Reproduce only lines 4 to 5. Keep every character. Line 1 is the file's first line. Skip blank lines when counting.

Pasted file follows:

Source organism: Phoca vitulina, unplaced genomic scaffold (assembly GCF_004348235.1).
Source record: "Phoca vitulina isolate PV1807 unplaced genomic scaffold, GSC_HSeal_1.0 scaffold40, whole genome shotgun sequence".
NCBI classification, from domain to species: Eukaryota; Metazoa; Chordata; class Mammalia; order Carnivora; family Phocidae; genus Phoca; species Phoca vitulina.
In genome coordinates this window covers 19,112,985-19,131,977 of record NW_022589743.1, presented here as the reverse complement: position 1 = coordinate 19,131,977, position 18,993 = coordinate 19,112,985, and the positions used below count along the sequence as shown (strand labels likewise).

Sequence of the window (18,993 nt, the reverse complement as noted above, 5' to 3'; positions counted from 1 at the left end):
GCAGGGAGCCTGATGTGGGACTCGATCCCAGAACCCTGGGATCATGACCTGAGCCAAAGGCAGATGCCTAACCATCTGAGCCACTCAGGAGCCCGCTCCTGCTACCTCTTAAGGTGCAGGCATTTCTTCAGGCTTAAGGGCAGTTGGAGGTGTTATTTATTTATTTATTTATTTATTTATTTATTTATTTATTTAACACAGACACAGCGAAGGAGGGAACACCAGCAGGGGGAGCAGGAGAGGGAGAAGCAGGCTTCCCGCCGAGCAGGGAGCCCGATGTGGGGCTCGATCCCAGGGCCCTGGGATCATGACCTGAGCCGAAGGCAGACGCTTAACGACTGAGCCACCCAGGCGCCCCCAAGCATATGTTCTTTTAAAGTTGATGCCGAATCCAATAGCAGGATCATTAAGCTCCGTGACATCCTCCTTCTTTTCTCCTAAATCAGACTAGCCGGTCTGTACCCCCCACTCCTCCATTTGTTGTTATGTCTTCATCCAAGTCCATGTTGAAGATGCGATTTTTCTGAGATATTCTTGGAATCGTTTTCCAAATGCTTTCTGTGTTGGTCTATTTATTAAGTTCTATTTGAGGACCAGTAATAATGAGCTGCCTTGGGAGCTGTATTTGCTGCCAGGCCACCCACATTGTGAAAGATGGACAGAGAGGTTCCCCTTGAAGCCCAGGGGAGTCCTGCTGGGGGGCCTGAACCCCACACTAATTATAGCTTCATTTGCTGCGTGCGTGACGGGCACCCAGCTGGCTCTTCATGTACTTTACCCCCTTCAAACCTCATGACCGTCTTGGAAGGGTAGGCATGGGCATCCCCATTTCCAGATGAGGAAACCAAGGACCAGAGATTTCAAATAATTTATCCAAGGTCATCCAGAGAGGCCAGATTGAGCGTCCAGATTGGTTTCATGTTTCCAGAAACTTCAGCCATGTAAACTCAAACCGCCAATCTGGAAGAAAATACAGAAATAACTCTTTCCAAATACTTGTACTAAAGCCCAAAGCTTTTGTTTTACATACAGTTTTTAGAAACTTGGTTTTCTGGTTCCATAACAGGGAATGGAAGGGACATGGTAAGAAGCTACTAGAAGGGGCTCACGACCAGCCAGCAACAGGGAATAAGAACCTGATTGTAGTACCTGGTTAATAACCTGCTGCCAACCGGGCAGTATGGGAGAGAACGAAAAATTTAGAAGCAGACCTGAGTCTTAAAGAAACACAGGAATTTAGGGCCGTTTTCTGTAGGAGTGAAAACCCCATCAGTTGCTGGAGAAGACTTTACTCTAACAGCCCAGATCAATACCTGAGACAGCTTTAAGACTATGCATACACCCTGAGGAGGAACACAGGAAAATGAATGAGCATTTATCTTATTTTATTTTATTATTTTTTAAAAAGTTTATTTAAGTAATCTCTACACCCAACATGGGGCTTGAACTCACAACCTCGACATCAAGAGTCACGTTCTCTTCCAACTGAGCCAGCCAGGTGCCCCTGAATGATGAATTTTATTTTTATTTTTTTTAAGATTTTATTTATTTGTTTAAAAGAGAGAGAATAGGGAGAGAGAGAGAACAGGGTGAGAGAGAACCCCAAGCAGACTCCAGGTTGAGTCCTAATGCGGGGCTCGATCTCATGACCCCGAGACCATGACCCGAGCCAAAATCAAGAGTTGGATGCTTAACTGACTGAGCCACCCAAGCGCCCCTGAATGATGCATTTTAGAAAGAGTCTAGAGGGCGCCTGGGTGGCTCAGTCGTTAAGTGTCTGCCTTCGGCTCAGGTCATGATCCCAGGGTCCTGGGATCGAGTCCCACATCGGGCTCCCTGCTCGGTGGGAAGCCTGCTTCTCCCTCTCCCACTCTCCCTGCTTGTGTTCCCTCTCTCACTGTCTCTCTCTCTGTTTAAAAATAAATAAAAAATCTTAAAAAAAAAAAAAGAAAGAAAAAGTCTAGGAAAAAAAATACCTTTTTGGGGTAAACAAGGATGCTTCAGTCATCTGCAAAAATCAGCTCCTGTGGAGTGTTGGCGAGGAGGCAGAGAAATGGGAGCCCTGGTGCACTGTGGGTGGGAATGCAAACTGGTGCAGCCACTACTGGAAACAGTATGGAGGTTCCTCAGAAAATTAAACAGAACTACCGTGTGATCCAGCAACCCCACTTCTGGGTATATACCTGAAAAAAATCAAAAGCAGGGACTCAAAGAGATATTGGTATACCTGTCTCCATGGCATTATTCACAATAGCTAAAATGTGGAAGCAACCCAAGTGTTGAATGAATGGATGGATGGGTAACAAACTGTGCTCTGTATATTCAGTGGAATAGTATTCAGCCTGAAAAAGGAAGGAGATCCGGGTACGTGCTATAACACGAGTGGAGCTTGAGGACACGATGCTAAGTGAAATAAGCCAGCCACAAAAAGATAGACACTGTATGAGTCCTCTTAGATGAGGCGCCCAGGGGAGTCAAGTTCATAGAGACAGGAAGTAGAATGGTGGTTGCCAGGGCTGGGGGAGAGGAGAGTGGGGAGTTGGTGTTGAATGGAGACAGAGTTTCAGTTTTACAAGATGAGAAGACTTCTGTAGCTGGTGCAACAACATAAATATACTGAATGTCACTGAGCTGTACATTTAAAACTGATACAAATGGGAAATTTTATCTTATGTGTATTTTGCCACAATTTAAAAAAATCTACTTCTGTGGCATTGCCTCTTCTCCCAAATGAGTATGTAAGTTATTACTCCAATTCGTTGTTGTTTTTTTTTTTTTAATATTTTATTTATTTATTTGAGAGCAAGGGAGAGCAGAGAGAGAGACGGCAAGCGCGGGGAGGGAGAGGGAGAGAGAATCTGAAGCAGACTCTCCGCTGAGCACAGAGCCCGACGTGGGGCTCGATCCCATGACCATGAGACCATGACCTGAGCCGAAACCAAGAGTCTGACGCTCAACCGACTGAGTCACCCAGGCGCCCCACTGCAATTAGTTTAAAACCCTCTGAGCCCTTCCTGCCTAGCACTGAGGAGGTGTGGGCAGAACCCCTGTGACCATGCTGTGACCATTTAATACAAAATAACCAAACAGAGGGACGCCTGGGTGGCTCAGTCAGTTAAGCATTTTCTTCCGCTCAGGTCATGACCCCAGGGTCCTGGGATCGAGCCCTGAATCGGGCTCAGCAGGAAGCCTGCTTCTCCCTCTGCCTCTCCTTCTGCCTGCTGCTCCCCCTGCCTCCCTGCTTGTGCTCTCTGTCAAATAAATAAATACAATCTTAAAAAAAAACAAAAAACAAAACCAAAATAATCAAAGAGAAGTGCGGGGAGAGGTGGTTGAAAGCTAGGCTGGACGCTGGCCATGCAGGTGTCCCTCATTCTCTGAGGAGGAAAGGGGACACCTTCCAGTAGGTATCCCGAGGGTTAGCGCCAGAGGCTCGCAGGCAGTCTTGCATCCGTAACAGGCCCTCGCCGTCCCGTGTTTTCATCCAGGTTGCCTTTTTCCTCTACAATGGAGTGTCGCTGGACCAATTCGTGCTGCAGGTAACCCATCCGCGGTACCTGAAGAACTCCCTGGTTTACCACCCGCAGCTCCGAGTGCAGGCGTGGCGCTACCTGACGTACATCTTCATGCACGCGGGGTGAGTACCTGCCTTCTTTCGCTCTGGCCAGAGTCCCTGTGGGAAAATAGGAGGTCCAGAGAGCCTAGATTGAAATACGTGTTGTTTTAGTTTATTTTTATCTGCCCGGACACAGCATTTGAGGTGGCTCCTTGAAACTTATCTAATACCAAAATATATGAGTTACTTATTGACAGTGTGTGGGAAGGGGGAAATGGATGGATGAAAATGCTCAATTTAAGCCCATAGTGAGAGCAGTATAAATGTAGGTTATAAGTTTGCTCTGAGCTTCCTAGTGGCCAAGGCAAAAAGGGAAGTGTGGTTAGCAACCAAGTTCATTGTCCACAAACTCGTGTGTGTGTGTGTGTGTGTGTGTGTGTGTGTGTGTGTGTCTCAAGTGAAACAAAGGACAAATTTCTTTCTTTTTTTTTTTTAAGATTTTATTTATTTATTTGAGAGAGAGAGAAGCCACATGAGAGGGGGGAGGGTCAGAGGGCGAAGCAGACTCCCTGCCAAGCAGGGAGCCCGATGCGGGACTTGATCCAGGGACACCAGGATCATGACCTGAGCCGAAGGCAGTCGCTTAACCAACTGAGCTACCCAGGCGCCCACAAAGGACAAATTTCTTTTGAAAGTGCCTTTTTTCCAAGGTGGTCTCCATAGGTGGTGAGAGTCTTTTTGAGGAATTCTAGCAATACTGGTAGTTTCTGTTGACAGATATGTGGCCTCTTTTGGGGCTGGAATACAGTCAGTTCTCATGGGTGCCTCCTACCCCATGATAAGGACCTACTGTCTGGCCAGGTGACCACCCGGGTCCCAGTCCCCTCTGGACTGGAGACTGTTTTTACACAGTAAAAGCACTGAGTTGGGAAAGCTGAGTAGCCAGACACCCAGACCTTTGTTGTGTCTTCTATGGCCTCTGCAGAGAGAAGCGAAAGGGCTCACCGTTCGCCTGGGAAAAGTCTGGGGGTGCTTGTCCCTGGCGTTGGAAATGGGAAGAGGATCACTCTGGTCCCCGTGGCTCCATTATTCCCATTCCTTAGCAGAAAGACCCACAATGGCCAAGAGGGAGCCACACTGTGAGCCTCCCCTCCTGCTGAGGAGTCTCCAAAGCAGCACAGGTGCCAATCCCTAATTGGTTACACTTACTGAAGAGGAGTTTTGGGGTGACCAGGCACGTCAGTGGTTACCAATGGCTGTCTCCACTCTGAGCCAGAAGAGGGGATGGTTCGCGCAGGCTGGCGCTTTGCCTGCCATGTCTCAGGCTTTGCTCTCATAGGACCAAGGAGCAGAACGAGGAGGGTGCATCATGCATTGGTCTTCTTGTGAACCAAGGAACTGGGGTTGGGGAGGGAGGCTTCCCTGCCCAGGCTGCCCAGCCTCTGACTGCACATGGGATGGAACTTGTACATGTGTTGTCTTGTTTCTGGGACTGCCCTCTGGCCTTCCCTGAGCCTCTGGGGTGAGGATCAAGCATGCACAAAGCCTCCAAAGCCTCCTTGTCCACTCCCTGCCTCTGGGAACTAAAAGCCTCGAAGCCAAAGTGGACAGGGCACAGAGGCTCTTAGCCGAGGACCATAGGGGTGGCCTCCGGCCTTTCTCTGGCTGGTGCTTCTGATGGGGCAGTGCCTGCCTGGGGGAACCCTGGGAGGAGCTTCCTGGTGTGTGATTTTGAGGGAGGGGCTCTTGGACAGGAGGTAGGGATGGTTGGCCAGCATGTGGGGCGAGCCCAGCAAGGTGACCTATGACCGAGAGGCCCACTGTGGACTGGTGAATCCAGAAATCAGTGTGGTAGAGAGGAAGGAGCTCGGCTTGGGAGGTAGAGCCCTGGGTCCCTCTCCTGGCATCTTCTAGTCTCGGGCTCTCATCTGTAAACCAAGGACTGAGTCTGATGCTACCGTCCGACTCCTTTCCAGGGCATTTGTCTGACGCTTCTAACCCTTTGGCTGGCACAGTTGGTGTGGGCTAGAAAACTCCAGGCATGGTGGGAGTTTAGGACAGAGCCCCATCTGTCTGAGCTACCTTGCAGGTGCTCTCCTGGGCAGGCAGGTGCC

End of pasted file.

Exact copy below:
In genome coordinates this window covers 19,112,985-19,131,977 of record NW_022589743.1, presented here as the reverse complement: position 1 = coordinate 19,131,977, position 18,993 = coordinate 19,112,985, and the positions used below count along the sequence as shown (strand labels likewise).

Sequence of the window (18,993 nt, the reverse complement as noted above, 5' to 3'; positions counted from 1 at the left end):